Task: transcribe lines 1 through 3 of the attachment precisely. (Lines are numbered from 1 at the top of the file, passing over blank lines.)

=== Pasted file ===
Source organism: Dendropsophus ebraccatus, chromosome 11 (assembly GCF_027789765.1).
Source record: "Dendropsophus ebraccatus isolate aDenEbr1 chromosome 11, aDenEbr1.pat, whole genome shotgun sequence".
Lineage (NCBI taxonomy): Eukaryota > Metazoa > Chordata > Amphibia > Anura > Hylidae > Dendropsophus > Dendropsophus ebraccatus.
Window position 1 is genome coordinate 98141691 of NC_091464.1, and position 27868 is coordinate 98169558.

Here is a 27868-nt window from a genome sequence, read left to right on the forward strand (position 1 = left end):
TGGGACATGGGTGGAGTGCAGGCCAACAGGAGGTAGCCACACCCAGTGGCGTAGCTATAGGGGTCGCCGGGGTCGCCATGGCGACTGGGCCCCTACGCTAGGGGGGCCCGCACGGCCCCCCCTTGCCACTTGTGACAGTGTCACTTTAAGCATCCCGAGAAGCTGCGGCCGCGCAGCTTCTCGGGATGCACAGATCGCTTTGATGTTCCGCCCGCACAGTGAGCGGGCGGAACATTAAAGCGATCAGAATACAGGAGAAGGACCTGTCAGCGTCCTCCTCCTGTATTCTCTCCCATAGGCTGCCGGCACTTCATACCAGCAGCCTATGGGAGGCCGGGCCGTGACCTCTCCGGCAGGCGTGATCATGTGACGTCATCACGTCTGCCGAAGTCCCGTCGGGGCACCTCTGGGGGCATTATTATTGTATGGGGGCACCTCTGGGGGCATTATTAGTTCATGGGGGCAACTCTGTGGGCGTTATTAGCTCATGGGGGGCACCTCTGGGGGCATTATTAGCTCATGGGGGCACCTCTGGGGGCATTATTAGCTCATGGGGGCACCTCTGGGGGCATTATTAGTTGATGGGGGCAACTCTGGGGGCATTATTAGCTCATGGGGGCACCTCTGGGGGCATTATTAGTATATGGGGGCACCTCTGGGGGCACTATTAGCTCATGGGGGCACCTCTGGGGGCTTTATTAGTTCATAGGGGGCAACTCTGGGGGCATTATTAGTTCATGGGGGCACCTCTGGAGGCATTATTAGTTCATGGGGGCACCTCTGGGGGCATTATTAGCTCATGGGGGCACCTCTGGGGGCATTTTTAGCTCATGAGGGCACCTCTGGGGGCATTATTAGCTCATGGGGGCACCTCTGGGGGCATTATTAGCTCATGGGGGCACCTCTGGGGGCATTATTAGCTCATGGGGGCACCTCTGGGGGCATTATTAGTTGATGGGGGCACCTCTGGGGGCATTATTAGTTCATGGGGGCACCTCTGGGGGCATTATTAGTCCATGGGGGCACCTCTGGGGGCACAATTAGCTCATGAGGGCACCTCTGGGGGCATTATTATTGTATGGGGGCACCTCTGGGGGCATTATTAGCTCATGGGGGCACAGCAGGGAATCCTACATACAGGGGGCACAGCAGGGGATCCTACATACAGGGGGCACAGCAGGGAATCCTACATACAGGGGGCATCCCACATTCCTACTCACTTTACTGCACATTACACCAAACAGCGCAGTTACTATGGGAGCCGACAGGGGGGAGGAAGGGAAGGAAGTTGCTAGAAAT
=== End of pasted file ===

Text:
Source organism: Dendropsophus ebraccatus, chromosome 11 (assembly GCF_027789765.1).
Source record: "Dendropsophus ebraccatus isolate aDenEbr1 chromosome 11, aDenEbr1.pat, whole genome shotgun sequence".
Lineage (NCBI taxonomy): Eukaryota > Metazoa > Chordata > Amphibia > Anura > Hylidae > Dendropsophus > Dendropsophus ebraccatus.